Two U.S. soldiers killed, nine wounded by Iraqi soldier

U.S. soldiers working in northern Iraq are briefed Wednesday morning, one day after an Iraqi soldier opened fire on a base, killing two U.S. soldiers and wounding nine. Stay vigilant, the soldiers were told, but don?t let Tuesday?s killings paint other Iraqi soldiers as possible enemies.


By TERI WEAVER | STARS AND STRIPES Published: September 8, 2010

FORWARD OPERATING BASE WARHORSE, Iraq — A day after two U.S. soldiers were gunned down and nine others wounded by an Iraqi soldier, U.S. troops working in northern Iraq received careful instructions: Trust the country’s forces, but be very cautious.

Soldiers have been told to keep a magazine in their weapon while doing training on an Iraqi base. They were asked to watch for behaviors that don’t make sense, such as Iraqi soldiers carrying weapons inside a base. Normally, only the base guards have guns.

“If you see someone alone, with an AK, would that be different?” Staff Sgt. Robert Koppenhoefer, 32, of Aurora, Ill., asked a group of soldiers early Wednesday morning before heading out for a training mission. He was talking about an AK-47, a gun being phased out among Iraqi troops.

“Yes,” Koppenhoefer said, answering his own question.

On Tuesday, a U.S. company commander was visiting Iraqi army leaders at an Iraqi army commando base near Tuz Khormato, about 130 miles north of Baghdad.

During the meeting, an Iraqi soldier opened fire on the commander’s security team at 3:50 p.m., a military news release said.

Details remained sketchy Wednesday.

The shooter — whom The Los Angeles Times identified as Soran Abdul Rahman Antar — was killed by a U.S. soldier, the release said.

It remained unclear why the shooter attacked and why no other Iraqi troops were killed or injured. The names of the two soldiers killed were being withheld pending family notification, according to the U.S. military.

“Our condolences go out to the families of the soldiers killed and wounded yesterday in Salah ad Din,” Brig. Gen. Jeffrey Buchanan, a spokesman for U.S. Forces-Iraq, said in a news release.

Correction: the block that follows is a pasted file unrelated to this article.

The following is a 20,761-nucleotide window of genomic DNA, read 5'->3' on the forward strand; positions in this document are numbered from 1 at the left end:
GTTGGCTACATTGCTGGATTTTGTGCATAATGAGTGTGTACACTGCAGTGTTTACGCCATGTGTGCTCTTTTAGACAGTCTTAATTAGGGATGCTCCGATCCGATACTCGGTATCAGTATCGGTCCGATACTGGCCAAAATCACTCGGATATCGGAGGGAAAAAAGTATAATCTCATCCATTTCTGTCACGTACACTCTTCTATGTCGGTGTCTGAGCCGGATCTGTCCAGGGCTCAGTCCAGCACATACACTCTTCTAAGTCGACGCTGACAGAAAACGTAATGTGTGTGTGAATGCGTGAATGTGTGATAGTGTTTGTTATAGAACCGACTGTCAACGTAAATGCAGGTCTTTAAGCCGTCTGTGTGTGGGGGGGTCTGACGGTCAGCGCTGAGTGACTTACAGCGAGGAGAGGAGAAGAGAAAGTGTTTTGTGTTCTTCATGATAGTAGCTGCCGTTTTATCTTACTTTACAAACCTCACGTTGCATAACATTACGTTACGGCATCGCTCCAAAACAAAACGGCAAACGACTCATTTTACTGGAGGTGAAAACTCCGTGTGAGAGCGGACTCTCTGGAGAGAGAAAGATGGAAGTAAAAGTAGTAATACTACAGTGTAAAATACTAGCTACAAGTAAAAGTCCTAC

“Though this incident is tragic and our first concern is for our comrades and their families, it doesn’t affect our strong commitment to the mission of advising and assisting the Iraqi Security Forces as they continue to sacrifice each day for security and stability in their nation,” Buchanan said. “We stand firmly beside them.”

On Sunday, U.S. troops joined Iraqi forces in repelling an attack on a base in eastern Baghdad. No Americans were killed or injured, but at least 18 Iraqis were killed and 29 injured in the melee, which included suicide bombers and gunmen, the L.A. Times reported.

That incident prompted 1st Lt. Drew Beard, 35, of Pittsburgh, to insist that his soldiers carry their weapons while training Iraqis on mine-detection techniques, first-aid and Humvee maintenance. Load a magazine in the gun, but don’t keep a bullet in the chamber, he told them. And, most of all, he said, look comfortable and relaxed around the Iraqi soldiers.

On Wednesday, Koppenhoefer relayed a similar message.

“Don’t act disrespectful to these soldiers just because this happened,” he said, reminding soldiers that similar tragedies have happened on U.S.-controlled bases.

He mentioned last year’s shootings by a U.S. soldier at a combat stress center on Camp Liberty. Five died in that shooting.

“It’s not just them,” Koppenhoefer said. “It’s also us.”